CoreML — Boston Prices exploration

In the previous post of this series we described some of the basics of linear regression, one of the most well-known models in machine learning. We saw that we can relate the values of input parameters

x_i

to the target variable

y

to be predicted. In this post we are going to create a linear regression model to predict the price of houses in Boston (based on valuations from 1970s). The dataset provides information such as Crime (CRIM), areas of non-retail business in the town (INDUS), the age of people who own the house (AGE), average number of rooms (RM) as well as the median value of homes in $1000s (MEDV) as well as other attributes.

Let us start by exploring the data. We are going to use Scikit-learn and fortunately the dataset comes with the module. The input variables are included in the data method and the price is given by the target. We are going to load the input variables in the dataframe boston_df and the prices in the array y:

import pandas as pd
from sklearn import datasets
boston = datasets.load_boston()
boston_df = pd.DataFrame(boston.data)
boston_df.columns = boston.feature_names
y = boston.target

We are going to build our model using only a limited number of inputs. In this case let us pay attention to the average number of rooms and the crime rate:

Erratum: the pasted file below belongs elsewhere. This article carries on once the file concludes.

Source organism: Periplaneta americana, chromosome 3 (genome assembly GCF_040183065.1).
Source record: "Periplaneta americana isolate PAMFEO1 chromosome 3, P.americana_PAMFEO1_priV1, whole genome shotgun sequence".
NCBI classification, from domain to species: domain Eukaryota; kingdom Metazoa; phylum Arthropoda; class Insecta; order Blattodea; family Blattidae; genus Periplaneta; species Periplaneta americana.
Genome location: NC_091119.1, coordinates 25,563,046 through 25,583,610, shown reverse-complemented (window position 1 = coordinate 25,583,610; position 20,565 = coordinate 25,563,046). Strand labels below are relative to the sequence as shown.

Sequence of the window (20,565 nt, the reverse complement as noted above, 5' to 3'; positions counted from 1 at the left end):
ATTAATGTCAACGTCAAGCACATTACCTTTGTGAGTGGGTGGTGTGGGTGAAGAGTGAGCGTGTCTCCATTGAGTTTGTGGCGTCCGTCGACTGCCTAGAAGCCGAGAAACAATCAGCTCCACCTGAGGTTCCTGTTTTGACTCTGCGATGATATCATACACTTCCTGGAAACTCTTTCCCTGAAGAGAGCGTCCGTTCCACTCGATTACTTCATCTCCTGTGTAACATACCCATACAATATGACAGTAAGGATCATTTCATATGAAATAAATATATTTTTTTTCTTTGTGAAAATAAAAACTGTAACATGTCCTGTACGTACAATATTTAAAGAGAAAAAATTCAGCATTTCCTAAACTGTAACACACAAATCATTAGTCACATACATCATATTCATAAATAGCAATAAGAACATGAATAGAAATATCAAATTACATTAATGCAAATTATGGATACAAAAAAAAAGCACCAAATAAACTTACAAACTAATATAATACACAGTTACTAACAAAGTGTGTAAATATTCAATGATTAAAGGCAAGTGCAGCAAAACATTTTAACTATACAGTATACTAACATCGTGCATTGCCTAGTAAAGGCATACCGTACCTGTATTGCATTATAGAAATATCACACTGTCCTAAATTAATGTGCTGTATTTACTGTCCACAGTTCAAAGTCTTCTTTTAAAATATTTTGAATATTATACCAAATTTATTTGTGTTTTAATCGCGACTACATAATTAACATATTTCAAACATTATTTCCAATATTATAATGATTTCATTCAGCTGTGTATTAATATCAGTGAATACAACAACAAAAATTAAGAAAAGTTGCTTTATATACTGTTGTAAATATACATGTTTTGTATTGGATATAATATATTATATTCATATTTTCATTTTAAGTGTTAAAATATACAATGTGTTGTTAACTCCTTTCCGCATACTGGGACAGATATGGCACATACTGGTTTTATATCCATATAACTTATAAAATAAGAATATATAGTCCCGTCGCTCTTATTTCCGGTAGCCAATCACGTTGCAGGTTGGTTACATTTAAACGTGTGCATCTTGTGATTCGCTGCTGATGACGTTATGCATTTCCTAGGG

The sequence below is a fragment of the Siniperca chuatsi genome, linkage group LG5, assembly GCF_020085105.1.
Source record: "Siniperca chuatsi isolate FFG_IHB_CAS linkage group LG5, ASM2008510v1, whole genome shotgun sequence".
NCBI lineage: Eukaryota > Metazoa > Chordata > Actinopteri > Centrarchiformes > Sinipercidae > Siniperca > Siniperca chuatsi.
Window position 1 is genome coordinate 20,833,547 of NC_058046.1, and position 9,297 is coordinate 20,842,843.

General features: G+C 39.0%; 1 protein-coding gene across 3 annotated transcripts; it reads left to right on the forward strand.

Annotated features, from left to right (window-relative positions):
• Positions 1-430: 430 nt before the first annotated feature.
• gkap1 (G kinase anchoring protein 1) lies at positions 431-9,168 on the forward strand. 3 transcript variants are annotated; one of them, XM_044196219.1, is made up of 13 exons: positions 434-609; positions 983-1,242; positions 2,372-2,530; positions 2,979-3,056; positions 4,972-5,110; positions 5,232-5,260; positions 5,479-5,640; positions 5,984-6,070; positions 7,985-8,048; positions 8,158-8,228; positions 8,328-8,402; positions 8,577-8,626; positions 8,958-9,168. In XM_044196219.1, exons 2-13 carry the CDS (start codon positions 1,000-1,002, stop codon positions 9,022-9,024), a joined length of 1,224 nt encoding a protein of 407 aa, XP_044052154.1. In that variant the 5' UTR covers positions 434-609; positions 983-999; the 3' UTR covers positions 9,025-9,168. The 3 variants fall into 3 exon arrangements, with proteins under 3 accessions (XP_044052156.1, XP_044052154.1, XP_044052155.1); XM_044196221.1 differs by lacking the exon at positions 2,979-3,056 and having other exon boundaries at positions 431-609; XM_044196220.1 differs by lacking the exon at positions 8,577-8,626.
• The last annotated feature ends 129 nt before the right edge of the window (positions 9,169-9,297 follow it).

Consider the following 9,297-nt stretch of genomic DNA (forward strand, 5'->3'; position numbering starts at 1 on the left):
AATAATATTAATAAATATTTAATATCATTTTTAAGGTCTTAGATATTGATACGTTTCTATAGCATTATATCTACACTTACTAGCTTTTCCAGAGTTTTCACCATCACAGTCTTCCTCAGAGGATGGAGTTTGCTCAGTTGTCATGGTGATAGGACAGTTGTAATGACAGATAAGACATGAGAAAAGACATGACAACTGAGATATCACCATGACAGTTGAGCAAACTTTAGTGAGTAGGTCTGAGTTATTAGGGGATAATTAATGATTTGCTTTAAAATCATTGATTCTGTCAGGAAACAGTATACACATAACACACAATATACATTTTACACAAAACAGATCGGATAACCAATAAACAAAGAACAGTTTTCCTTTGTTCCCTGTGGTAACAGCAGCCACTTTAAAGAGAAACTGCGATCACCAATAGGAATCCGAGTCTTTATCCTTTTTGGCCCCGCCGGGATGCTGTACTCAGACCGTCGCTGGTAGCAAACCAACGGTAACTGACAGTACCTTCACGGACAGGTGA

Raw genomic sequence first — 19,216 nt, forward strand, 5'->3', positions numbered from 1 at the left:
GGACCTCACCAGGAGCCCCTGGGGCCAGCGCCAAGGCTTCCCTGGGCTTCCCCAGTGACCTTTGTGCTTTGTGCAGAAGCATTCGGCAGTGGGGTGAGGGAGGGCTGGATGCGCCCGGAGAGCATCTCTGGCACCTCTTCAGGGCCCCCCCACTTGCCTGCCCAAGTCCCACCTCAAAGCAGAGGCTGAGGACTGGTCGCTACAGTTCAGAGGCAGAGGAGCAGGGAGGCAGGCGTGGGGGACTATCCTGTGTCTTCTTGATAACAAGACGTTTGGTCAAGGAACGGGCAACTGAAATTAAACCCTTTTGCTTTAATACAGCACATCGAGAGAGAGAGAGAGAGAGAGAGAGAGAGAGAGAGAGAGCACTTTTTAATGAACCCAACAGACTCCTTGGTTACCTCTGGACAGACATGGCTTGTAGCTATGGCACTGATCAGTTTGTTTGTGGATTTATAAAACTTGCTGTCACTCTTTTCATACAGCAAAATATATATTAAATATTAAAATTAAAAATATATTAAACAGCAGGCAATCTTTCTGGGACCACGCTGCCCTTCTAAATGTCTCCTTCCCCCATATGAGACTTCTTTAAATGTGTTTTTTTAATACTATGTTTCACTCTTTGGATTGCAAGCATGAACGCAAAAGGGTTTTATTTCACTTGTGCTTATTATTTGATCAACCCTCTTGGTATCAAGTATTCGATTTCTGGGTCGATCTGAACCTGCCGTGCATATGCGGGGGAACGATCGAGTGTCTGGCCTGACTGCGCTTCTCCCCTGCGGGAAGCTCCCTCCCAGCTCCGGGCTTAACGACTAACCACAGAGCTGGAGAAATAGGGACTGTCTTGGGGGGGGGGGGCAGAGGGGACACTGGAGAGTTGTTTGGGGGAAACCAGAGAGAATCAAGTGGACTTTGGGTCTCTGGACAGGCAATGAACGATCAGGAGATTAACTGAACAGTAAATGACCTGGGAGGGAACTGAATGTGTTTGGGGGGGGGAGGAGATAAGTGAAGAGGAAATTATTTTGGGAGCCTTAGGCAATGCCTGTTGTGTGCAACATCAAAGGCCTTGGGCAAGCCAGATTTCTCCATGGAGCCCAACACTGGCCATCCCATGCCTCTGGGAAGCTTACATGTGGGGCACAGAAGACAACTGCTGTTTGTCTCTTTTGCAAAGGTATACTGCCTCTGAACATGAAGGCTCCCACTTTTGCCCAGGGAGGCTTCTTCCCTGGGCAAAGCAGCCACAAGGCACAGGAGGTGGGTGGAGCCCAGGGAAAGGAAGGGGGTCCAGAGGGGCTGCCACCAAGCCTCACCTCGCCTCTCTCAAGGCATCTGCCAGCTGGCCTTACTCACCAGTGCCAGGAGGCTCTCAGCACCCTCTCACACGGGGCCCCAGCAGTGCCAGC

X = boston_df[['CRIM', 'RM']]
X.columns = ['Crime', 'Rooms']
X.describe()

The description of these two attributes is as follows:

Crime       Rooms
count 506.000000 506.000000
mean 3.593761 6.284634
std 8.596783 0.702617
min 0.006320 3.561000
25% 0.082045 5.885500
50% 0.256510 6.208500
75% 3.647423 6.623500
max 88.976200 8.780000

As we can see the minimum number of rooms is 3.5 and the maximum is 8.78, where as for the crime rate the minimum is 0.006 and the maximum is 88.97, nonetheless the median is 0.25. We will use some of these values to define the ranges that will be provided to our users to define the predictions.

Finally, let us visualise the data:

We shall bear these values in mind when building our regression model in subsequent posts.

You can look at the code (in development) in my github site here.


Originally published at Quantum Tunnel Website.

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